ANTELOPE ISLAND -- Antelope Island State Park held its annual Pioneer Day celebration at Fielding Garr Ranch, in the southeast side of the park, on Wednesday. Ranch Curator Clay Shelley said the event has been held for the past 10 years and normally draws 400 to 500 people.
The day's festivities included weaving and spinning demonstrations by members of the Northern Utah Fiber Arts Guild, tours, gunnysack races, hoop-and-stick games, and lessons on making candles and pioneer rings.
Shelley said he feels Antelope Island's Pioneer Day is special, because guests get to see and experience some of the real history of Pioneer Day.
"We have the oldest pioneer building on its original foundation in the state of Utah that (guests) get to walk in. And they see some of these activities and actually get a feel for what Pioneer Day really is," Shelley said. "Typically at Pioneer Day you see the parades and the different things, but you can actually come out and see the history."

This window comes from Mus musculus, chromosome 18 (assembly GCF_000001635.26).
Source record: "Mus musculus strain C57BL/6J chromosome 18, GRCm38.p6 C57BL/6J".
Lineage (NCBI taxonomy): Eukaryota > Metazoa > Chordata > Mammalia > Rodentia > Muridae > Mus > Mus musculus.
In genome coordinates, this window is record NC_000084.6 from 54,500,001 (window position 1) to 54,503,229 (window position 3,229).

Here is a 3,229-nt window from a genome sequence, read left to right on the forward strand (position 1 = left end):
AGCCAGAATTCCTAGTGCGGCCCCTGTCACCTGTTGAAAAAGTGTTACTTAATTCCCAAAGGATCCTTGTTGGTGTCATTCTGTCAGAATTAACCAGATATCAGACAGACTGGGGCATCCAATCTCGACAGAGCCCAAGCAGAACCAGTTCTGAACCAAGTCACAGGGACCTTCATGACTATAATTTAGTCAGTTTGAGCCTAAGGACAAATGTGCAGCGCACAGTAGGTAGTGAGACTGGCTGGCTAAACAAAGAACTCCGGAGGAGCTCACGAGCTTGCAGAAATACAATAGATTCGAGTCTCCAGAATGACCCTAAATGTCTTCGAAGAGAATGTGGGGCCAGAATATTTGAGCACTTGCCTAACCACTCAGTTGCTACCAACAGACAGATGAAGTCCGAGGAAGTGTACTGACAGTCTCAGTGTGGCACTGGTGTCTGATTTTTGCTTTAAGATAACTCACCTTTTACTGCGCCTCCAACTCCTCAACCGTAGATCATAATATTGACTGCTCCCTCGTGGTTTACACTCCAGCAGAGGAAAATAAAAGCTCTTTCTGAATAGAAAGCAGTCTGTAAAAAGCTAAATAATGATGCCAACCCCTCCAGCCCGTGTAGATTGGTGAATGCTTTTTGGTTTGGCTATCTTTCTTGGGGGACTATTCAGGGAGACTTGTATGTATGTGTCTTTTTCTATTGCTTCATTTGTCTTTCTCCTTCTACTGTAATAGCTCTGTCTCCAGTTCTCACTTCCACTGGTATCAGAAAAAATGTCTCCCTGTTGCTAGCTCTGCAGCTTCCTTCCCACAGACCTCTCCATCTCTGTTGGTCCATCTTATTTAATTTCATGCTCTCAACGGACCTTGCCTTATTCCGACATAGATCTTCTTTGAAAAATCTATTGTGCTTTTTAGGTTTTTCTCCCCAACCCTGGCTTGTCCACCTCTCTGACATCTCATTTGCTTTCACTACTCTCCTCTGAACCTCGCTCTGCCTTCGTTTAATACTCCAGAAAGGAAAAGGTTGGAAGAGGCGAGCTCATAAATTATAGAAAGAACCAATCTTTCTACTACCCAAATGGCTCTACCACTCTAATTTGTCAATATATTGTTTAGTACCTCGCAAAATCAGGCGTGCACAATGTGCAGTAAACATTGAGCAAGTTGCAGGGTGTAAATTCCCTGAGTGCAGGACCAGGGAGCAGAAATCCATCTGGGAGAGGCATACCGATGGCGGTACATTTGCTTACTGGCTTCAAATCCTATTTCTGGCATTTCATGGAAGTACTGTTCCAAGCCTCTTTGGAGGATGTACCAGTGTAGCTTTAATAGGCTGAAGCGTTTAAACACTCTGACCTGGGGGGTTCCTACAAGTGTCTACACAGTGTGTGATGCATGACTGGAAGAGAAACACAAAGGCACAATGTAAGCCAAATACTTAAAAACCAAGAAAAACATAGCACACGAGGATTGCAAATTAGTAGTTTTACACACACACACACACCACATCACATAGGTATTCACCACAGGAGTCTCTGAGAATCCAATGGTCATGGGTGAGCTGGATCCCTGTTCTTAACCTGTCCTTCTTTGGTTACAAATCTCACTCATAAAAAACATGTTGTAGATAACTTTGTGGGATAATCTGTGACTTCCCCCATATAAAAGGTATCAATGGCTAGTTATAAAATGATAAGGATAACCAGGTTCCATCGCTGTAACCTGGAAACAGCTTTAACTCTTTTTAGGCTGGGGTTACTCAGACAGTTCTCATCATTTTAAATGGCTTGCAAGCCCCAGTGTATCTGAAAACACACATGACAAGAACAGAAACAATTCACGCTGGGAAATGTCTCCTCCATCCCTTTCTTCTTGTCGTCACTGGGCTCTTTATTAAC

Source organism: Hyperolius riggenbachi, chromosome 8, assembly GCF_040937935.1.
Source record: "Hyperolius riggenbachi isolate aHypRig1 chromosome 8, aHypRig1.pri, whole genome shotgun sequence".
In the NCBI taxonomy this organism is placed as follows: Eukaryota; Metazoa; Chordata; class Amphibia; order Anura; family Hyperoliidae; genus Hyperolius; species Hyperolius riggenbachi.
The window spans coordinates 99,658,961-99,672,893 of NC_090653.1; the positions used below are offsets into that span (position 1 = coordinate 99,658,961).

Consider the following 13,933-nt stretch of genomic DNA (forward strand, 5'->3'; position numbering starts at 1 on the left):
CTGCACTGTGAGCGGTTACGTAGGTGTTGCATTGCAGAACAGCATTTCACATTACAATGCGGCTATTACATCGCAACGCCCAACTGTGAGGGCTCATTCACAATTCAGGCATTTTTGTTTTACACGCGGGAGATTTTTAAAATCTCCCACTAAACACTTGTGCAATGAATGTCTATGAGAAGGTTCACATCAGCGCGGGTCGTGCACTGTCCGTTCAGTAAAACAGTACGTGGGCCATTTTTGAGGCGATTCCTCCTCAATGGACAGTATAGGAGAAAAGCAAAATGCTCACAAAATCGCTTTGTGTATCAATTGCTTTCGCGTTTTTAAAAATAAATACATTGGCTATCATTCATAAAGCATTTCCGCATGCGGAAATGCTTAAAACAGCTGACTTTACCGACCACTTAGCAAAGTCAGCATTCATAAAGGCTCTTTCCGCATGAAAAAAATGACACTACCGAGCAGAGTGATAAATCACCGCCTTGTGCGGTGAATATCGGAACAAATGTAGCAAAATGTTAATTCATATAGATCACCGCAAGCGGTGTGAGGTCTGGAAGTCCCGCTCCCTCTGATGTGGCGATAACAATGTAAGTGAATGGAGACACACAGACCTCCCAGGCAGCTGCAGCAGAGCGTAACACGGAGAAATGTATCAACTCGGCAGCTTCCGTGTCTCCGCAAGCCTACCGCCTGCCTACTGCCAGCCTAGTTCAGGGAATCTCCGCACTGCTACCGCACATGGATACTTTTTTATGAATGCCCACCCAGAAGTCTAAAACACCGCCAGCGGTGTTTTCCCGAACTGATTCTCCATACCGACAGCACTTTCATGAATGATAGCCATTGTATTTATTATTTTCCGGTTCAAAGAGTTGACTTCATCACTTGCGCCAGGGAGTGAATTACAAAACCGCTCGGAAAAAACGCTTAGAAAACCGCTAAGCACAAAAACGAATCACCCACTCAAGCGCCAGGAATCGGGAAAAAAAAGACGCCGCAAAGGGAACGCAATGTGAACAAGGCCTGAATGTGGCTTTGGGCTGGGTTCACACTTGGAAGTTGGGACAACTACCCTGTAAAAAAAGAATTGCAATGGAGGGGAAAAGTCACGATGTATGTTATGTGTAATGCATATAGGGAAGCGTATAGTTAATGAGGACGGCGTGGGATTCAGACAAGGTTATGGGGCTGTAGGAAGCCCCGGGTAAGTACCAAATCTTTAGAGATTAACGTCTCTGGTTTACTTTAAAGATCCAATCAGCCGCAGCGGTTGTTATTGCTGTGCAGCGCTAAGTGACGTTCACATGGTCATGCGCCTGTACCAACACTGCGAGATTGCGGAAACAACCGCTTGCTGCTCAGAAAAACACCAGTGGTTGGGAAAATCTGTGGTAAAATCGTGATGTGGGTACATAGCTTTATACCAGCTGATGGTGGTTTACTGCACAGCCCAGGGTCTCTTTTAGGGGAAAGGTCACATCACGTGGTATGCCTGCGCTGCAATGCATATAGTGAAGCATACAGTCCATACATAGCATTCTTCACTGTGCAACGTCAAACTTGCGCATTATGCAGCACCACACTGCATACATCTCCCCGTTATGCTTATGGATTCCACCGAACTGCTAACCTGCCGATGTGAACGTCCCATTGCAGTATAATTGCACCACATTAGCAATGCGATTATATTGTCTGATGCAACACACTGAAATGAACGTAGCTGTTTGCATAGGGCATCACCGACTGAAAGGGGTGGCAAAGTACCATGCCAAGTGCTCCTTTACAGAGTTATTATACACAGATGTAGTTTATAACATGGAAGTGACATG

Northern Utah Fiber Arts Guild member Judy Gunn agrees with Clay and said the Fielding Garr Ranch's event is a welcome reprieve from more raucous Pioneer Day celebrations.
"The peaceful atmosphere here and the shade trees make it very, very pleasant. It's more like a 'pioneer day' than a pioneer celebration."
Gunn shared what she feels is a special experience for children who attend Antelope Island's Pioneer Day.
"When the kids come up and they're watching us (spin), I tell them to go out, and as they explore the ranch, if they find bison hair (and) they bring it to me, I'll spin it into yarn for them that they get to take home."
Debbie Beye, a visitor from California, said she had never heard of Pioneer Day before, but she was impressed with Antelope Island.
"All the staff are very friendly and telling us what's going on. It's neat to see a working ranch from the 1800s and how it matches in with what the church was doing."
Shelley is happy with the event's success and the attention it brings to the park.
"It brings more people out here to have activities like this. (Some have) lived here for many years and haven't been out to the island, so it gives them a chance to come out here and see what we really have for them. And we're open all year long, so they can continually come out here."